Why did Renault-Fiat Chrysler merger collapse?

In a bid to become the world's third-largest carmaker Fiat Chrysler proposed a merger to French manufacturer Renault, but has now withdrawn the offer after the French government - which has shares in Renault - demanded job guarantees. The conflicting interests of the state and the market are responsible for the failed merger, commentators conclude.

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L'Opinion (FR) /

An odd couple that is just too odd

The private and state shareholders are simply too dissimilar, L'Opinion stresses:

“What a mess, and what a brilliant demonstration of how impossible it is to reconcile the demands of the state and the expectations of private shareholders. The constraints they face are different in nature: political on the one side, financial on the other. Their investment cycles are also different: planned on the one side and erratic on the other. Their room to manoeuvre, their financial resources, their social requirements, their need for strategic alliances: nothing tallies. And yet: wherever it has set itself up the state continues to believe that it is unsurpassable. That's true, but as we see, it is not irreplaceable.”

La Stampa (IT) /

Quest for compromise between markets and people

Fiat Chrysler stands for the aggressive globalisation of its deceased boss Sergio Marchionne while for Renault Colbertist mercantilism is a sacred principle, remarks economist Mario Deaglio in La Stampa:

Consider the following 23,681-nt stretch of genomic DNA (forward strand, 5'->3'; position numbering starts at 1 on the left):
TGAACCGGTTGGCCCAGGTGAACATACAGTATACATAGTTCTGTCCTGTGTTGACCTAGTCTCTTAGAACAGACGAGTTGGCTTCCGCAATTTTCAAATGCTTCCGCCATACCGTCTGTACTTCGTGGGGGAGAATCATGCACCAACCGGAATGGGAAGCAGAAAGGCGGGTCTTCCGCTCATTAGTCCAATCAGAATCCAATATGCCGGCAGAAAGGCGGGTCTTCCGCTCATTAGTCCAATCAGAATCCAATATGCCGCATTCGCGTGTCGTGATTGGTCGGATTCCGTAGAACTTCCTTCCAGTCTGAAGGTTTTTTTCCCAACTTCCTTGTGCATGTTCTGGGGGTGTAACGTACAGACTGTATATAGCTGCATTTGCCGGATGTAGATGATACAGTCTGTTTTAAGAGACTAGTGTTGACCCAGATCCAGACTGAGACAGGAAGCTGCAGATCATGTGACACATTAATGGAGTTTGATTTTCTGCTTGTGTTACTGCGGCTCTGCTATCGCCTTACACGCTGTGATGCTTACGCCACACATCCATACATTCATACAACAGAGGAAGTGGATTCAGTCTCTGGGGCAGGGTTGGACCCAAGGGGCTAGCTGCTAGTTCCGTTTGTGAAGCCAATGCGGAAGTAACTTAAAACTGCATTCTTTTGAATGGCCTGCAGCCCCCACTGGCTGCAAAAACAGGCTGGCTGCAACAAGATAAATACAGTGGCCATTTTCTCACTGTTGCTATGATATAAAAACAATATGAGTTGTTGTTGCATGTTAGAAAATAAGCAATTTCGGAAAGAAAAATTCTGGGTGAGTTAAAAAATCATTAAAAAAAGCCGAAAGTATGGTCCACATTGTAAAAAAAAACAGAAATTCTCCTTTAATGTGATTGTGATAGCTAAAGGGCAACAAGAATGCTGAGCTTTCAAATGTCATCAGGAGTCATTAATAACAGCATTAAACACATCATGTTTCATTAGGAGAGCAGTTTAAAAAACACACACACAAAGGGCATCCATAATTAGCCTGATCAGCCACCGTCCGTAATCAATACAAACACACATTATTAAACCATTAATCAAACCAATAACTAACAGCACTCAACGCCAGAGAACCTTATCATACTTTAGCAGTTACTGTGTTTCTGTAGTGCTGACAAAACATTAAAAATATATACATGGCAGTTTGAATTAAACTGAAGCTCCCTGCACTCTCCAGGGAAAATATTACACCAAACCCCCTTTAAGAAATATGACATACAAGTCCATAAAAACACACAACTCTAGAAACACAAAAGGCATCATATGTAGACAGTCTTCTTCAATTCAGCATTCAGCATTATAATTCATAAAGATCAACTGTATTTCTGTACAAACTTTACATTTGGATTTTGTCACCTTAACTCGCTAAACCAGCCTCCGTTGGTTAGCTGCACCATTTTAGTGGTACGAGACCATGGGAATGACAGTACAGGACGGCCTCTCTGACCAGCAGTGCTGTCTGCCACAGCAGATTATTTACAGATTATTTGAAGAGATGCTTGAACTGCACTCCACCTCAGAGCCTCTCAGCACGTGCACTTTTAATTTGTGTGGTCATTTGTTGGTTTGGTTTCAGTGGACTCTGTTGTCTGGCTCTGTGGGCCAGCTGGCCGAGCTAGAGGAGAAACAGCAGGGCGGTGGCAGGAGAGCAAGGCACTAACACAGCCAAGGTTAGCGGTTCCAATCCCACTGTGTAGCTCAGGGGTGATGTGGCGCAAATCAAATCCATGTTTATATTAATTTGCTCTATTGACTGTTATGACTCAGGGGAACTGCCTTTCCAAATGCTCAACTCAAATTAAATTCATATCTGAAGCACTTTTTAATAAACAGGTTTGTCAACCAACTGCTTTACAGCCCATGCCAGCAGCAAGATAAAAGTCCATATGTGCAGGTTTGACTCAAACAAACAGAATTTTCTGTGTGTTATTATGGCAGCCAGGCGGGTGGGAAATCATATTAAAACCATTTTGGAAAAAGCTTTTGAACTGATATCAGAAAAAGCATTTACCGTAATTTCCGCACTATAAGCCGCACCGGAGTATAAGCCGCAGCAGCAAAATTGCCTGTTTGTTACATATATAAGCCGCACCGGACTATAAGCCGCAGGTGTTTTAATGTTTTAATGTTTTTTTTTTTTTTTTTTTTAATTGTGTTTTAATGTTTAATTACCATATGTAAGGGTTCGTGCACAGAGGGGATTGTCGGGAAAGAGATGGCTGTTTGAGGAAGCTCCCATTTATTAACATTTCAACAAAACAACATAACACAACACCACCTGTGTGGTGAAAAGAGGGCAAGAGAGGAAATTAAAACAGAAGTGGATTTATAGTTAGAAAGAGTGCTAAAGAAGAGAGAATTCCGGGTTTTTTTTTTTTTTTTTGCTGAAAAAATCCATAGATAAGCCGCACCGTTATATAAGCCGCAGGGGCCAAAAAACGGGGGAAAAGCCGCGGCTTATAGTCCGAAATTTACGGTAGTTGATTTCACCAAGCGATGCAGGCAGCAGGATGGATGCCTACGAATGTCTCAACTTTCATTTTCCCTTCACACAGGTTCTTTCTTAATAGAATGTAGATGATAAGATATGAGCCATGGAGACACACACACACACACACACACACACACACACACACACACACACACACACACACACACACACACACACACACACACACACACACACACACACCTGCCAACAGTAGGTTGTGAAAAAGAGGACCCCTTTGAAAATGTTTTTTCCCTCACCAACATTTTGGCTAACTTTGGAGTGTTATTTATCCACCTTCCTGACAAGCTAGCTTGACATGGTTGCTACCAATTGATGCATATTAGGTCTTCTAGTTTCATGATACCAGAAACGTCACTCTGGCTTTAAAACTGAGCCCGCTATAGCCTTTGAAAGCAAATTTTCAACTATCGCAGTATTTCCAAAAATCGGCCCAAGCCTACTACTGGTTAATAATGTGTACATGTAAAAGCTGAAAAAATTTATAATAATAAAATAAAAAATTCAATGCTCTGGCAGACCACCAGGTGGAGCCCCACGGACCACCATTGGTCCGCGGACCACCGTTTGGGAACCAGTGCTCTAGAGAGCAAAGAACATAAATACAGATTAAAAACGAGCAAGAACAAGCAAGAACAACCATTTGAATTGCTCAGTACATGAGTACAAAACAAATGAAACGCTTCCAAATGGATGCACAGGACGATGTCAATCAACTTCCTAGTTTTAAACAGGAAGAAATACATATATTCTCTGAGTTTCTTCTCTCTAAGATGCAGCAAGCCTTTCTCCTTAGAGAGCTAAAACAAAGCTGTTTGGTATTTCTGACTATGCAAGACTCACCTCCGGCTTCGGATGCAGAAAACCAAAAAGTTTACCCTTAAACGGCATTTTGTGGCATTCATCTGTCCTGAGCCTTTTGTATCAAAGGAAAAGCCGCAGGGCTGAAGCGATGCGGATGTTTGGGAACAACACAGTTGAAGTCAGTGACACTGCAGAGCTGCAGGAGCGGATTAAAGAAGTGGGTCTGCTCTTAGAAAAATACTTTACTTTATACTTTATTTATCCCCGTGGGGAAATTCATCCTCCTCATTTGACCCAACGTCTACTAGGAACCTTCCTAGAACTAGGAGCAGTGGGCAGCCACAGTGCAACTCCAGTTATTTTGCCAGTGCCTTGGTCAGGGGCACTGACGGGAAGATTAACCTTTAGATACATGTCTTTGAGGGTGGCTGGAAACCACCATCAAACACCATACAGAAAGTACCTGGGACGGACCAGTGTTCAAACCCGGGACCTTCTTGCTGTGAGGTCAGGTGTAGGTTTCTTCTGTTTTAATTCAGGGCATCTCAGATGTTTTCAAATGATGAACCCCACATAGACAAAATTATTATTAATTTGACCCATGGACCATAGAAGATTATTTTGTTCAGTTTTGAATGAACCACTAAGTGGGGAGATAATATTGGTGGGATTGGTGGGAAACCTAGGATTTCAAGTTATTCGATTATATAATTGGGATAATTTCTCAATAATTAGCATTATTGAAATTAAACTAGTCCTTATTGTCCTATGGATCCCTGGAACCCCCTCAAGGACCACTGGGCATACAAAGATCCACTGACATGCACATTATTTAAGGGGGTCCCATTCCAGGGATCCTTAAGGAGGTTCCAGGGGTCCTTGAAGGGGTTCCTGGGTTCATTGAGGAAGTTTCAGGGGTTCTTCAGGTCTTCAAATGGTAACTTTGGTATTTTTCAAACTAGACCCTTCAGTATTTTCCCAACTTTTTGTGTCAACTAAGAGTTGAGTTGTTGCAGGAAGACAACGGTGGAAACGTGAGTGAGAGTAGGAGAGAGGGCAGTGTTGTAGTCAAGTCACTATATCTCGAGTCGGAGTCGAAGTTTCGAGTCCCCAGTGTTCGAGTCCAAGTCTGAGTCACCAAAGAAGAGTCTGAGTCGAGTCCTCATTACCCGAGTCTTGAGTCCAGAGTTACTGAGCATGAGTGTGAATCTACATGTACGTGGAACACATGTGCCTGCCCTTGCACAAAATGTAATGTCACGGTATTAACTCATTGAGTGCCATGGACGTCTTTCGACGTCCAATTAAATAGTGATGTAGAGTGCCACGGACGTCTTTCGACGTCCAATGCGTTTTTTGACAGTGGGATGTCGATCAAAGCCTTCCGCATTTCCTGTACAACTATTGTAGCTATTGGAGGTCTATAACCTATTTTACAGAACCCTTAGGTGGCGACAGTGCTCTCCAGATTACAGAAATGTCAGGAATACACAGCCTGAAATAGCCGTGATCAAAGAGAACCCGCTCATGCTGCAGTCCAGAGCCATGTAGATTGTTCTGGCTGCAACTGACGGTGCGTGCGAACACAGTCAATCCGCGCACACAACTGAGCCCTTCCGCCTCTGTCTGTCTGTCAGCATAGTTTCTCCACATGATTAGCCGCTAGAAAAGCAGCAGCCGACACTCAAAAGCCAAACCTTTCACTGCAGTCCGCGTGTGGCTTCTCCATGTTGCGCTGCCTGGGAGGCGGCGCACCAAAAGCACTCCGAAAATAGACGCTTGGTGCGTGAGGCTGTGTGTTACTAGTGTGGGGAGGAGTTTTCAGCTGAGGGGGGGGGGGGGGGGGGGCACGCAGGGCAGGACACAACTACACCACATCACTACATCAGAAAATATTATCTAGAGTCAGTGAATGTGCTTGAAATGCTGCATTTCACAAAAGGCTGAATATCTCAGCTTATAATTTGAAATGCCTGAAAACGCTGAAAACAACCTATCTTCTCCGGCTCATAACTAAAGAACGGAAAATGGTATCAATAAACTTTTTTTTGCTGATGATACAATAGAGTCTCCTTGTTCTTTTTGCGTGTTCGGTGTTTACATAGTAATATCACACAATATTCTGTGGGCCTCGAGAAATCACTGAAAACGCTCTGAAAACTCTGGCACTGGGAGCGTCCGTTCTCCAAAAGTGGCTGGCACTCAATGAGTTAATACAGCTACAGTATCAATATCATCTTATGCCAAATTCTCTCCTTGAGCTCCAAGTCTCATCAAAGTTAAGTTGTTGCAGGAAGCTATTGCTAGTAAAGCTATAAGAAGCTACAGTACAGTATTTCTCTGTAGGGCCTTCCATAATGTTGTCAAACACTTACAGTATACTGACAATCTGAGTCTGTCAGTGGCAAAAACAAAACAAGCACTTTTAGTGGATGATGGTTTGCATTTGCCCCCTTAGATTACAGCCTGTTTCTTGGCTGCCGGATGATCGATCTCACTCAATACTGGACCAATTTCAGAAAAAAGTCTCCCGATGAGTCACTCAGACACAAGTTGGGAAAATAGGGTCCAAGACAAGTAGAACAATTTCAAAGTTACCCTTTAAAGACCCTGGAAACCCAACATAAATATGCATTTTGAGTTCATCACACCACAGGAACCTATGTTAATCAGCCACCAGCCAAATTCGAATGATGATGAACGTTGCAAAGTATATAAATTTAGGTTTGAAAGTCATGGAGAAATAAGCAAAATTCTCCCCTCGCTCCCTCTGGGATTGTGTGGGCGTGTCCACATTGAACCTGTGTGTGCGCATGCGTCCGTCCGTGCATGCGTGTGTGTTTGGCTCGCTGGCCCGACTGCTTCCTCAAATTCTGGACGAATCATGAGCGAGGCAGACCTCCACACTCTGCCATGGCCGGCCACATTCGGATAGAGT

“How to reconcile Marchionne and Colbert? How to reconcile the interests of the employee with the realities of the market? This is a fundamental question on which no one is completely right or wrong. We must find the right 'mix' that takes account of both technology and geopolitics. Today it is absurd to talk of 'national market leaders' in the global economy, just as it is absurd not to take account of human interests and only calculate the costs for robots and market shares. Seeking compromises in this area is a fundamental task of the politicians.”

L'Echo (BE) /

France, a nation of contradictions

L'Echo can only shake its head in dismay at France's behaviour:

“Seen from the outside this episode looks like a real mess. The merger would have created a European giant, the third largest [car company] in the world, able to stand up to China and the US in terms of financial independence regarding electric batteries and autonomous vehicles. In other words: a future-oriented, European industrial project. Exactly what a divided continent needs. It's ironic that we can still hear the echo of Paris's indignant cries after the EU Commission vetoed the merger between French company Alstom and the German industrial giant Siemens. The fact that the very same France is scared to go ahead with an operation of at least the same magnitude defies (industrial) reason.”